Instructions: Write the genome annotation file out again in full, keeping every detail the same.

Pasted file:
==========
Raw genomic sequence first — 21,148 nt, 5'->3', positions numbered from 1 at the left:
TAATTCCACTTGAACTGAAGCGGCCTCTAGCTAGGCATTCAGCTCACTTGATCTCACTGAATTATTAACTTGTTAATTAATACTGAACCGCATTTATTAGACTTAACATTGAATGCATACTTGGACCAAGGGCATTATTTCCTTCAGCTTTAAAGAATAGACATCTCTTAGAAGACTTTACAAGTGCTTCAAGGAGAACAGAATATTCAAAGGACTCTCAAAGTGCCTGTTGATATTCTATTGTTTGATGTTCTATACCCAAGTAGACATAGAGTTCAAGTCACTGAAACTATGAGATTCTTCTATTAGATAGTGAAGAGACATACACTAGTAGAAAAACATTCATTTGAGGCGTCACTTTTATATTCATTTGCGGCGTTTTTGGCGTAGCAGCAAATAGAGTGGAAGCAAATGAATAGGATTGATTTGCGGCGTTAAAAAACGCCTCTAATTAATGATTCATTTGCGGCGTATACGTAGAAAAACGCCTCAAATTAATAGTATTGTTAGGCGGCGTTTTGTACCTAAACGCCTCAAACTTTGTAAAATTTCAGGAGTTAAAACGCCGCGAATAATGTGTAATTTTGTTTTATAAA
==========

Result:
Raw genomic sequence first — 21,148 nt, 5'->3', positions numbered from 1 at the left:
TAATTCCACTTGAACTGAAGCGGCCTCTAGCTAGGCATTCAGCTCACTTGATCTCACTGAATTATTAACTTGTTAATTAATACTGAACCGCATTTATTAGACTTAACATTGAATGCATACTTGGACCAAGGGCATTATTTCCTTCAGCTTTAAAGAATAGACATCTCTTAGAAGACTTTACAAGTGCTTCAAGGAGAACAGAATATTCAAAGGACTCTCAAAGTGCCTGTTGATATTCTATTGTTTGATGTTCTATACCCAAGTAGACATAGAGTTCAAGTCACTGAAACTATGAGATTCTTCTATTAGATAGTGAAGAGACATACACTAGTAGAAAAACATTCATTTGAGGCGTCACTTTTATATTCATTTGCGGCGTTTTTGGCGTAGCAGCAAATAGAGTGGAAGCAAATGAATAGGATTGATTTGCGGCGTTAAAAAACGCCTCTAATTAATGATTCATTTGCGGCGTATACGTAGAAAAACGCCTCAAATTAATAGTATTGTTAGGCGGCGTTTTGTACCTAAACGCCTCAAACTTTGTAAAATTTCAGGAGTTAAAACGCCGCGAATAATGTGTAATTTTGTTTTATAAA